A few years ago, I worked on a type that could process
double values received as real-time market data updates and helped to convert them to be displayed for humans on a UI.
The type was used to process market data updates of U.S. Treasury Notes. The pricing of U.S. Treasury Notes is detailed on the cmegroup site. In this post I will focus on the pricing of bond and note products while keeping futures aside.
The prices of these products are displayed in fractions. The price of such a product may look as
99-032. This means it is 99 full points plus 3/32s of a point plus 2/8 of 1/32s of a point. The last digit of the price can take up values of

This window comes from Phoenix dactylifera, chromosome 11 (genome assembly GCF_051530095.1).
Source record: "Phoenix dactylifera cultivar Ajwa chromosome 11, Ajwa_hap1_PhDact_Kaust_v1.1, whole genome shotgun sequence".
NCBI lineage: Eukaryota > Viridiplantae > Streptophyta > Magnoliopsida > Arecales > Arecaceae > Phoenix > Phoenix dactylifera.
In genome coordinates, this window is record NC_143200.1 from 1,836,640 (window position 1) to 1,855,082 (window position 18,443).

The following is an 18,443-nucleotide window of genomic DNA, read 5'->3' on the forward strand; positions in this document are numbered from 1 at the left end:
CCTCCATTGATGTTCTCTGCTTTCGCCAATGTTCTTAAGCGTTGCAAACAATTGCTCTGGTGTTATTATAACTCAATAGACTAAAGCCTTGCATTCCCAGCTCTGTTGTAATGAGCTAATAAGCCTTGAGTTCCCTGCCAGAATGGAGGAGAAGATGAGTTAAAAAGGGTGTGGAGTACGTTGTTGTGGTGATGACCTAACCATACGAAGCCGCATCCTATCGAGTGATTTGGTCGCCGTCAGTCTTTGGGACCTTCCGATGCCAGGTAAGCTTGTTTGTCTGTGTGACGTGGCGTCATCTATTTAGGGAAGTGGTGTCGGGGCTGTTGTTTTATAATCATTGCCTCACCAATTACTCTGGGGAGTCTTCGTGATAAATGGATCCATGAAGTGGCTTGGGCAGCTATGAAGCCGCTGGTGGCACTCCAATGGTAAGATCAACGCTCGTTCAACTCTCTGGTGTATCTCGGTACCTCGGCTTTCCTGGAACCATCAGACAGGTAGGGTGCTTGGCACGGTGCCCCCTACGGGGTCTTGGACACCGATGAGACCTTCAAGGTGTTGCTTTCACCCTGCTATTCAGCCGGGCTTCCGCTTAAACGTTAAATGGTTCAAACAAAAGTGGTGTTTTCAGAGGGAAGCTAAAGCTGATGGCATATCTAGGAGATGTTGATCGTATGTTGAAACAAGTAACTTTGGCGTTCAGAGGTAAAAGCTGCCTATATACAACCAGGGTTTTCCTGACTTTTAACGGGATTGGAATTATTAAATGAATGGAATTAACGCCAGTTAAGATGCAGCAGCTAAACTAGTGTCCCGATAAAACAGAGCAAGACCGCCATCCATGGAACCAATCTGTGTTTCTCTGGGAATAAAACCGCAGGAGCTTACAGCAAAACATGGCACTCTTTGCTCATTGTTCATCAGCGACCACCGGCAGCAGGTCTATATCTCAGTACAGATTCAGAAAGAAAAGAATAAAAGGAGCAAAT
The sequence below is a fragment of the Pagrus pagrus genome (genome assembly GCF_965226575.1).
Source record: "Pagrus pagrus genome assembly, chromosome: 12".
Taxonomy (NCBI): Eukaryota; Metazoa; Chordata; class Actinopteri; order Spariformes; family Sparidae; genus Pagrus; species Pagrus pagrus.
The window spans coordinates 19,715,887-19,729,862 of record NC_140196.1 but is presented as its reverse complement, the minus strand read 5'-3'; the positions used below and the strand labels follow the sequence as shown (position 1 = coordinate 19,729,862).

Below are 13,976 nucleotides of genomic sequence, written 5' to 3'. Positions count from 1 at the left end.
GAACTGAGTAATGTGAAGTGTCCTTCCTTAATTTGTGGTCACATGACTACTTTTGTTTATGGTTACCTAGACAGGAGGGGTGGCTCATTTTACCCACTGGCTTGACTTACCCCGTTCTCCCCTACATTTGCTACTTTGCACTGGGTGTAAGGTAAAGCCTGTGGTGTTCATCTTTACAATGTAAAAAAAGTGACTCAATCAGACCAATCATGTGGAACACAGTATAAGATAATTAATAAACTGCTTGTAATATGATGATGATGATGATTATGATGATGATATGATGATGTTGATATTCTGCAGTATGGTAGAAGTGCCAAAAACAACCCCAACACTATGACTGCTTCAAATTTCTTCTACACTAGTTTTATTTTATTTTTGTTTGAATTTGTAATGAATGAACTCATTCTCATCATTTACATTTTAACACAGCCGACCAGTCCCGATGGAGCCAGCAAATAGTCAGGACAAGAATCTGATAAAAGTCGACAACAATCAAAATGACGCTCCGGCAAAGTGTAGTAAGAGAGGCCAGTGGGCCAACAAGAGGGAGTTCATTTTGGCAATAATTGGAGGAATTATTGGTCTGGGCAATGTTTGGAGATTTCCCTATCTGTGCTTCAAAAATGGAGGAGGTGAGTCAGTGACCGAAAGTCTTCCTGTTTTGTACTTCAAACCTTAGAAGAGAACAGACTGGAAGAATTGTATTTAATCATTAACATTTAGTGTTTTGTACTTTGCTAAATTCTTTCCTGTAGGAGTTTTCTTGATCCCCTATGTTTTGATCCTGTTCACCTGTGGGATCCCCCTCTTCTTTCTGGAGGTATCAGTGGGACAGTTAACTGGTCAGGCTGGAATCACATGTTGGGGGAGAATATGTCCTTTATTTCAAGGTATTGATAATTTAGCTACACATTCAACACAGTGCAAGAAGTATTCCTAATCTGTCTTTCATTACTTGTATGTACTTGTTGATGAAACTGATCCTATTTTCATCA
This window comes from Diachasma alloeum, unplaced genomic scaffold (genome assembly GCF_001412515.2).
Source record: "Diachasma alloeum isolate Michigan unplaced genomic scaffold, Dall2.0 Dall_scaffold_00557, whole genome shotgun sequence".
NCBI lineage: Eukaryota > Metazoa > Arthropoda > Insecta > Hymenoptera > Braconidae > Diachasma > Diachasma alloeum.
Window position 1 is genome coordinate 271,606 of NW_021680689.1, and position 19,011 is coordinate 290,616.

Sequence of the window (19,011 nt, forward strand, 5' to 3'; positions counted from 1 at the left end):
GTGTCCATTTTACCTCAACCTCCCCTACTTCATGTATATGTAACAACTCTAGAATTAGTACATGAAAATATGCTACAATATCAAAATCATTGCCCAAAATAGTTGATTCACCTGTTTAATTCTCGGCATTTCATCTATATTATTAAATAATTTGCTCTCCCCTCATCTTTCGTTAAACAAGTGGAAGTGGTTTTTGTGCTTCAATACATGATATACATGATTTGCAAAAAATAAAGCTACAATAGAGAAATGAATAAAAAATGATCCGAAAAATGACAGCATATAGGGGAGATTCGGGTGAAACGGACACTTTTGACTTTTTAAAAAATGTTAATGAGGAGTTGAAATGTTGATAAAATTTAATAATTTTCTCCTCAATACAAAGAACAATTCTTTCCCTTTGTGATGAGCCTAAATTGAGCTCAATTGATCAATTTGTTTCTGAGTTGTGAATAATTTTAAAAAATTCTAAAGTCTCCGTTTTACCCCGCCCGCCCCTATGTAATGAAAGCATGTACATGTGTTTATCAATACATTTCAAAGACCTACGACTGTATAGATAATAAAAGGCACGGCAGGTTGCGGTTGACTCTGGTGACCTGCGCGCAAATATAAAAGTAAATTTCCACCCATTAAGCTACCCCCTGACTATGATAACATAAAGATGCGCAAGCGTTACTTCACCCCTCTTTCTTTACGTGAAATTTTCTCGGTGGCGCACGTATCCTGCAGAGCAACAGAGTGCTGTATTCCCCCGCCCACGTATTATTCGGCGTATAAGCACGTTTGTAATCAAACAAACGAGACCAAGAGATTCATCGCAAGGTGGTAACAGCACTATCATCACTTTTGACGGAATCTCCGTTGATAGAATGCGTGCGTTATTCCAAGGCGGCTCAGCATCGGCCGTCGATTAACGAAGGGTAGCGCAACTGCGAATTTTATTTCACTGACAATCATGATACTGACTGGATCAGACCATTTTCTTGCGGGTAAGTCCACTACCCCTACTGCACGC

6, where plus denotes 4/8 or 1/2.Hence
99-032 equals 99 + 3/32 + 2/256 = 99.1015625. Note, that the last digit is always a multiple of 1/4th of a 1/32nd. Another example may be
100-23+ which equals 100.734375. However, this post will focus on displaying such data, converting it from a
double such as 100.734375 to
A few years back .NET was less performant. In this post, I will revisit the original implementation as well as review 3 implementations I would consider building today to take advantage of the performance benefits of the modern .NET. Even the original implementation is significantly faster when run on .NET 8 due to the number of optimizations that have been built into the BCL and the JIT.